Innovator & Pioneer

RB: You are true pioneer in applied biomechanics, having contributed some core principles, now popularly recognized in todays’ modern swing mechanics?

JJ: I have been working with the European tour since 1997.  I have collaborated with the world’s best golf coaches, including you Roberto and David Leadbetter, who I have collaborated with since 1998 with his ‘task force’ of European Tour Players.

RB: ADVICE TO AMATEURS—What is the most essential advice/input you can give to amateur players?

JJ: You must ask a question...What is a swing?  A swing is creating energy to release it. 

So what is the first action to create energy: to have good footwork for this creation of energy. 

Second essential is to release this energy into the ball: need to have a great action in the arms like ‘throwing’ (right for a right-hander) and a perfect grip to maintain the club at impact (and for some players to manipulate it) and to transfer energy. 

RB: What are the most essential components for a great swing? 

Footwork. Good footwork is both the source and core component for creating energy. 

When people have bad footwork, you can equate that to hitting a ball while standing on ice... obviously, that’s impossible!!!

So that’s why learning the proper application of ground force can help you create energy that you can control and manage.

Also, Grip. The importance of the grip is its role in transmitting this energy.  

RB: Tell us about the program at your center in beautiful French Riviera in Terre Blanche?

JJ: In our center, the headquarters of the European Performance Institute, we work with a mix of top players and amateurs of all skill levels from novice to scratch.  

Our primary goal is to help a player discover and develop their signature swing. This is a two-phase process— first the body and then, the swing.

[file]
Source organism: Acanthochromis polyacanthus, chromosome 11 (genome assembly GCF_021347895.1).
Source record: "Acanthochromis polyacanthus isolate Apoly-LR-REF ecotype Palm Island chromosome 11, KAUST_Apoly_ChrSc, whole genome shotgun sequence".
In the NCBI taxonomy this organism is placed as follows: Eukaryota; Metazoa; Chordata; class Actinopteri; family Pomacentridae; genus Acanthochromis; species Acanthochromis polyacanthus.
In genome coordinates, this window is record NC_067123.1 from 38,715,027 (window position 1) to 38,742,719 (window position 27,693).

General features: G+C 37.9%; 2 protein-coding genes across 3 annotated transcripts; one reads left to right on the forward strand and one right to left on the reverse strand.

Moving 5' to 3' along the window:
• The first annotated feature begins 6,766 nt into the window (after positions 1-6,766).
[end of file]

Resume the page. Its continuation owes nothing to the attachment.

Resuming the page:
We employ/use advanced technology to scan the body and identify elasticity, strength, coordination, posture...in short, all the elements that influence an individual’s motion capabilities. We then use state of the art technology— 3D motion analysis, force plate technology, and others— for developing the signature swing. 

Acquiring Skills & Development

RB: Is there a big difference working with top tour pros and an average amateur?

Usually, the pros have already a swing that works, so it’s more refining of element and enhancing performance. With amateurs, it’s an open canvas so it very exciting as the learning curve is steep. Progress can be more dramatic.  

RB: JUNIORS— What Is Your Advice To Teaching Pros Working With Juniors?

While our bodies, those changes are more dramatic with juniors...so any coach must always consider this constantly changing physiognomy.  Top performance requires embracing the constant evolution of the bodies of young athletes. I think it works well to challenge young players' coordination at varying speeds.

Athletic Background

As a champion athlete, who set a world speed record windsurfing, how has it shaped your perspective as a golf specialist?

Windsurfing, like golf, is a way of life and many fundamentals crossover—footwork, core strength/speed, coordination, interacting with the elements... and you need a good grip! (JJ points to his feet)

I actually entered the world of golf to recover from a windsurfing injury!   

Designer & Innovator

RB: Tell us about golf shoe design and the new shoe you designed with UnderArmour?

The shoes I co-designed support the key biomechanics. It’s easier to coil efficiently...difficult to ‘sway’ in these shoes, and very comfortable for a full day on the golf course.  

RB: I understand you designed a shaft as well? 

JJ: Yes, I co-designed with TPT a new shaft without ‘spine’ which helps to develop very unique proprioception in the swing.

The Future of Golf

RB: How do you see the future of golf?

JJ: I believe players will be able to learn and develop a proficiency much faster.  When people talk about golf, one of the deterrents is how LONG it takes to play at a decent level.  

I hope to contribute to making the learning process quicker, easier. That will help grow the game!  

RR: How do you enjoy your free time?

Foil windsurfing!  I love speed and nature...so any experiences on the water.  The water, the wind...and speed. I’m still windsurfing, foiling now (a new type windsurfing)

I also love to play golf, particularly in challenging conditions— wind and rain..but prefer no cold. 


Jean-Jacques Rivet

Head of Biomechanics & Sport Performance

European Tour Performance Institute


- Research Associate Institute of Movement Science, University of the Mediterranean, Marseille

- Biomechanist of the French Golf Team 

- Head of Under Armour Innovation Center for Europe


Biomecaswing  Performance Center 


Tel :  +33 (0) 494393894

Mob: +33 (0) 623193025

Email: jj-rivet@biomecaswing.com 

Web: www.biomecaswing.com